My child inherited a few traits from me – my eyebrows, my earlobes, my appreciation of music and my love of a good red carpet before the Oscars.
I’m not sure how to feel about that last one.
She has always loved fashion, especially dresses, in a way that I never have. She examines them, decides what she loves and what she doesn’t. She’s at the point where she can be funny or snarky about them, which is pretty fabulous for me.
She did that at the Art Institute of Chicago’s exhibit about fashion and Impressionism last summer.
When she went to summer camp at the planetarium and was told to design a space suit, hers involved solar panels and lots of accessories. Who says science and fashion aren’t related?
But I know you’re wondering if I realize the negative messages that girls can take away from coiffed starlets who have teams of people making them look good and who may be engaging in questionable nutritional practices.
I know. And you’re right, that would happen if I left her to her own devices and allow the media to pelt her with negative images that I did nothing to counter.
I’m not about to say “Watch away, honey. Let me know who looks prettiest!” and traipse out of the room. No way, no how. I will be firmly next to her the entire time and we will talk all about it.
We will discuss what is healthy, what is normal, and how Hollywood’s ideals are unreachable. I will tell my belief that the red carpet is as real as the movies in which these ladies star, meaning not real at all.
My girl is 11 (11 and A HALF if you ask her) and she is aware of this practice and I cannot hide her from these images. It is unrealistic to think that I can shelter her from media an dpop culture, now or in the future.
Even if we were a TV-free family, which we are not, she goes to the grocery store with me and will see photos in magazines at the check out aisle. She is well aware that society is interested when pretty ladies parade in lovely clothes.
But my girl is 11, meaning that she hasn’t yet decided that I am a complete moron. The idea crosses her mind every now and then, no doubt, but I still have influence and I plan to wield it Sunday night.
I want to be the voice in her head, the one saying you are beautiful as you are, that you have to work hard, that being kind and smart is what’s most important. The one saying it is important to me is that her body is strong, that she uses it for amazing things in dance class and rock wall climbing at school and a million of other occasions. The one saying that she must treat it well to do those activities she loves, that she must take care of herself.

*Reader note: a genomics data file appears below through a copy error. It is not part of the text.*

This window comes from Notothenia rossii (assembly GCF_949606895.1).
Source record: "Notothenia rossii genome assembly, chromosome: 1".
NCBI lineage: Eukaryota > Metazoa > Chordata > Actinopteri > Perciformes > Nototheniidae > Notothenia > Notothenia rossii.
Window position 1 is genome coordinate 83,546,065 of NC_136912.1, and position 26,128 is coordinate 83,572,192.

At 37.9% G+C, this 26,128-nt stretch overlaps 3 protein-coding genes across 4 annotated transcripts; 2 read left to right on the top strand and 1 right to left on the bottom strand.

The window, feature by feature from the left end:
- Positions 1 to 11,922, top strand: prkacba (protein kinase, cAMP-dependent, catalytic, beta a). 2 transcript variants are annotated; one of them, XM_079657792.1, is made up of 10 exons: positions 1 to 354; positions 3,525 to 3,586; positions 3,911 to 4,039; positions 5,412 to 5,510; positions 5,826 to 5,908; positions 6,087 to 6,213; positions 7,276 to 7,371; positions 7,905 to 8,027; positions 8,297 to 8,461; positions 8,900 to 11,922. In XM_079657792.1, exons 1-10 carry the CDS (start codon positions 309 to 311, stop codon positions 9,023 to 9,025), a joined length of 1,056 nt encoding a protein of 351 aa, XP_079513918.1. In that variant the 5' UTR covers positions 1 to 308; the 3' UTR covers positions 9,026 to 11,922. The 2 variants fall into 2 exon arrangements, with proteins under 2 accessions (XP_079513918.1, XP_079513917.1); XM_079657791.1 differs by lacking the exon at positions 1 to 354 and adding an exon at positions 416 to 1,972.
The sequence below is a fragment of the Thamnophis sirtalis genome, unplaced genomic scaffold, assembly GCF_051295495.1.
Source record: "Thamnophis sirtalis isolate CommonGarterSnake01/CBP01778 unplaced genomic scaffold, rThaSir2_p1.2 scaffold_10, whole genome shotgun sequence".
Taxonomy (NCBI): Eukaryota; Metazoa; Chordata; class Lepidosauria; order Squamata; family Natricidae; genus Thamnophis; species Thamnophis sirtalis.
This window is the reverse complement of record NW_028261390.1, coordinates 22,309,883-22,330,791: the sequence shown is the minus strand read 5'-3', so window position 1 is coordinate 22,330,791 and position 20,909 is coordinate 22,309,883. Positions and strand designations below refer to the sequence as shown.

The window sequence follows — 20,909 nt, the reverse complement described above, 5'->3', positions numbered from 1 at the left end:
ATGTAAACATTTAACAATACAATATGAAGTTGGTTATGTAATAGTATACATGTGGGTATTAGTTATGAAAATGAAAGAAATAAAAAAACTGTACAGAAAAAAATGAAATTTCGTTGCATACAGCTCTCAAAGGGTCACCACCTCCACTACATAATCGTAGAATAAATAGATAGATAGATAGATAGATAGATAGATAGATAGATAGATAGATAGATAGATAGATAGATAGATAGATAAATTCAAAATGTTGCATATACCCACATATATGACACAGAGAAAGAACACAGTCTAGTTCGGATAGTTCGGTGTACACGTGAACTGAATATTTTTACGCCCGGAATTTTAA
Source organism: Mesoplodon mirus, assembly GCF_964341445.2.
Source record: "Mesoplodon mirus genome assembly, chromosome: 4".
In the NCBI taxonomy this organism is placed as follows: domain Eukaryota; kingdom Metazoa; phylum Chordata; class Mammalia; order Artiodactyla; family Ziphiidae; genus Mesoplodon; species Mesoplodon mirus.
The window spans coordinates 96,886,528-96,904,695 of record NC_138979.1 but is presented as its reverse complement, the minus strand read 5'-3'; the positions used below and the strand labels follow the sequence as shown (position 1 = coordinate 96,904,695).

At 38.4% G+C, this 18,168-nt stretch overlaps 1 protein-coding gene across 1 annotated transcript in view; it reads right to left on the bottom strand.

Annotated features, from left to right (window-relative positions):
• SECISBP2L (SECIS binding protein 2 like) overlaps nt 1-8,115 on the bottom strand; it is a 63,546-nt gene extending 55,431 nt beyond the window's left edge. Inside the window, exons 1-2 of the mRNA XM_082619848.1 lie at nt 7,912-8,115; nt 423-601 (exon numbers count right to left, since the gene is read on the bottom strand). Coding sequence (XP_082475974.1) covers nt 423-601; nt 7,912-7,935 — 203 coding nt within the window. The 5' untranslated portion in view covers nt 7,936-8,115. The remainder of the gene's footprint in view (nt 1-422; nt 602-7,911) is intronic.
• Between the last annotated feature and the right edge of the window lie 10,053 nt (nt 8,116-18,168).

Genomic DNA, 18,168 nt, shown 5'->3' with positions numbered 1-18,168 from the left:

I will make sure she knows that I think Jennifer Lawrence’s sense of humor is her best feature and the hard work required to receive consecutive nominations. And yup, I’ll double check to make sure she’s clear on the meaning of “consecutive.”
We will talk about how Sandra Bullock spent most of a movie in a space suit and that she’s nominated because she’s a great actress, one who didn’t spend a movie showing cleavage, and that she’s received awards for being a humanitarian and is recognized as being a ridiculously kind person.
Judi Dench and Meryl Streep are nominated because they are incredible actresses. Award shows are definitely about the show and the glitz and the glam, but there are some fine performances to be recognized, too.
No doubt we’ll have a discussion about Idina Menzel and her performance of my tween’s favorite song from Frozen, “Let It Go.” We’ll talk about the song writer who penned her favorite tune, and that it’s not fair that she’s not getting red carpet time, but that her work is what we know best in our house.
We will talk about how women are treated differently, on the red carpet, in Hollywood and in the media. We’ll talk about the tween who objected to airbrushing by Seventeen Magazine and who brought about change, and that women all over the world are fighting for equality, from the red carpet to the ski jump.
Knowing my girl, we will also talk about jewelry and the benefits of sparkle, what colors match and dress construction.
Parenting a tween is a delicate balance, one that is tough to strike on any day but especially so on Hollywood’s biggest night. Eliminating media not reasonable, but sharing my opinions and doing what I can to maintain her healthy body image is.
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Filed under: Media